Moore’s Law has a dark side. The acceleration of technology means niche products quickly become commodities. In the case of GoPro Inc (NASDAQ:GPRO), it meant that a cheap, sturdy video camera that could be mounted on a cyclist’s head became too cheap to remain profitable.
Source: ETC-USC via Flickr (Modified)
GoPro CEO and founder Nicholas Woodman saw this coming, but instead of seeking to build a market in other, more expensive cameras that might “see” waves other than visible light, he decided to mount his commodity cameras on more complex devices, namely drones.
In doing so, GPRO became a small, high-priced competitor to a company with lower costs, SZ DJI Technology Co. Now, GoPro is getting crushed on the one hand by its commodity nature, and on the other hand by a competitor with lower costs and more capital.
This is not a good place for GoPro stock to be.
We Saw It Coming
Analysts saw this coming. The average rating on GoPro stock has been “underweight” for months, with more screaming sell than buy, even as shares have plunged more than 50% since last October.
GoPro is expected to report another bad quarter on July 26 — losses of approximately $50 million, or 35 cents per share, on revenue of $243.59 million. Bulls will note that represents 10% growth over last year, and fewer losses, but the problems here are more fundamental.
Most InvestorPlace writers are telling readers to go away. James Brumley recently called the stock “a one hit wonder.” Tom Taulli said the creative magic is “long gone.” Ryan Fuhrman called it a “real buzz kill.”
Only Richard Saintvilus sees any hope, mainly in the company’s software. The drone market is growing rapidly, and content sharing through GPRO software holds promise. With a market cap now lower than its annual sales, albeit solid sales, he holds out for hope of a second-half rebound.
Most of the opportunity in the drone market lies in heavy commercial and military drones, the kind that can drop packages and bombs, rather than in the lightweight, consumer, camera-focused drones that GoPro makes.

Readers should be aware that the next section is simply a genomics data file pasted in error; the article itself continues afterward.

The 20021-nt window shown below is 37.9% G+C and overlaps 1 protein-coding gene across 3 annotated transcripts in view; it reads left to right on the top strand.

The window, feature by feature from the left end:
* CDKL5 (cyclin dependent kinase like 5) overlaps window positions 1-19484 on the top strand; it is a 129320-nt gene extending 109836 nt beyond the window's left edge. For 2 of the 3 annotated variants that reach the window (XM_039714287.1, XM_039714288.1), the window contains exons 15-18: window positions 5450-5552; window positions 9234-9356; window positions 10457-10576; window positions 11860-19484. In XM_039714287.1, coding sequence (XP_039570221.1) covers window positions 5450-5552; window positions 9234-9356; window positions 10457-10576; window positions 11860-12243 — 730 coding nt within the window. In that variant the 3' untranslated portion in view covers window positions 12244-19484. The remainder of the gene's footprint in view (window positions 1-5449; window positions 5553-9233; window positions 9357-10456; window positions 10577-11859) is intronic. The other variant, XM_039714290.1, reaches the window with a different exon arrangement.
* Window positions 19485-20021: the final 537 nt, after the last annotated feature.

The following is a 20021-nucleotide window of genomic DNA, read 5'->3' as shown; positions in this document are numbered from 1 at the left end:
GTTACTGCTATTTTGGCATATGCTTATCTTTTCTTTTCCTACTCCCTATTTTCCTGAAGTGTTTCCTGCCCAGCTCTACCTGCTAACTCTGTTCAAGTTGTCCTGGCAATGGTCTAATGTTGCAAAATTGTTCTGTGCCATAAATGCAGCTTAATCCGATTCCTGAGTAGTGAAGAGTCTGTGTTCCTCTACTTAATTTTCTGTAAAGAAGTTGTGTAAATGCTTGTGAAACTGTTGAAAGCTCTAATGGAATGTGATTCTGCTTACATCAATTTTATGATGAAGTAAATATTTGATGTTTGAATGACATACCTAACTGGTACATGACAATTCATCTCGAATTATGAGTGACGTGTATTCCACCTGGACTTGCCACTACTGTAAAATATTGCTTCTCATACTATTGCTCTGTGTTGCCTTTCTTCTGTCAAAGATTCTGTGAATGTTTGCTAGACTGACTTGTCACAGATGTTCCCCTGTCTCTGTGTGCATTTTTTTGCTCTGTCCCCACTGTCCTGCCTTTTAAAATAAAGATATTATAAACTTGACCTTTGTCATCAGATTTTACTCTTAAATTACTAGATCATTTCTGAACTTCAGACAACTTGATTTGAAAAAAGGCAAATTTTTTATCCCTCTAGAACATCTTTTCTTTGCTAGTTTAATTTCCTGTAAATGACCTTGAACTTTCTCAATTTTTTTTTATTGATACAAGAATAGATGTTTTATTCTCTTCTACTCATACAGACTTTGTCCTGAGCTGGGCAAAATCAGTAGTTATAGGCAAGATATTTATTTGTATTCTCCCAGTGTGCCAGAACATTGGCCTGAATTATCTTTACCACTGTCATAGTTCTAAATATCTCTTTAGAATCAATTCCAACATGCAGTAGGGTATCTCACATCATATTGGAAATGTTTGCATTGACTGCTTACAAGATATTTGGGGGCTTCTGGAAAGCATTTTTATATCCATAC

But, that does bring up a promising path forward, should GoPro choose to take it. I don’t buy stocks based on an assumption that management will change course, but if GPRO did shift its focus, stockholders would benefit.
Hope in a Sale
GoPro should put itself up for sale.
There are going to be big markets in selling sensor drones to the industry, long-range drones to law enforcement and public safety agencies, and military drones. The problem is that GoPro, as currently structured, is in no position to pursue those markets.
But, Lockheed Martin Corporation (NYSE:LMT) is structured that way. So is Northrup Grumman Corporation (NYSE:NOC). And Boeing Co (NYSE:BA). If you were to combine GoPro’s present areas of expertise with better avionics — and the capital required to fit higher-end sensor and multi-bandwidth camera arrays on its drones — there could be a bright future for this American player in the heavy-duty commercial and military drone arena.
If GoPro’s future is as a drone manufacturer, the company should go where that market is going, which is public safety and military applications. Right now, GPRO is mainly an OEM for Ambarella Inc (NASDAQ:AMBA), the semiconductor company from which it gets its camera chips, yet AMBA has problems of its own, with shares having fallen about 20% since the last week of May.
This is the dark side of Moore’s Law. Niches don’t last, and the capital costs of pursuing new ones are often greater than a niche company can generate. To win as a technology investor, you need to know when to fold and walk away.
Dana Blankenhorn is a financial and technology journalist. He is the author of the historical mystery romance The Reluctant Detective Travels in Time available now at the Amazon Kindle store. Write him at firstname.lastname@example.org or follow him on Twitter at @danablankenhorn. As of this writing he owned no shares in companies mentioned in this article.
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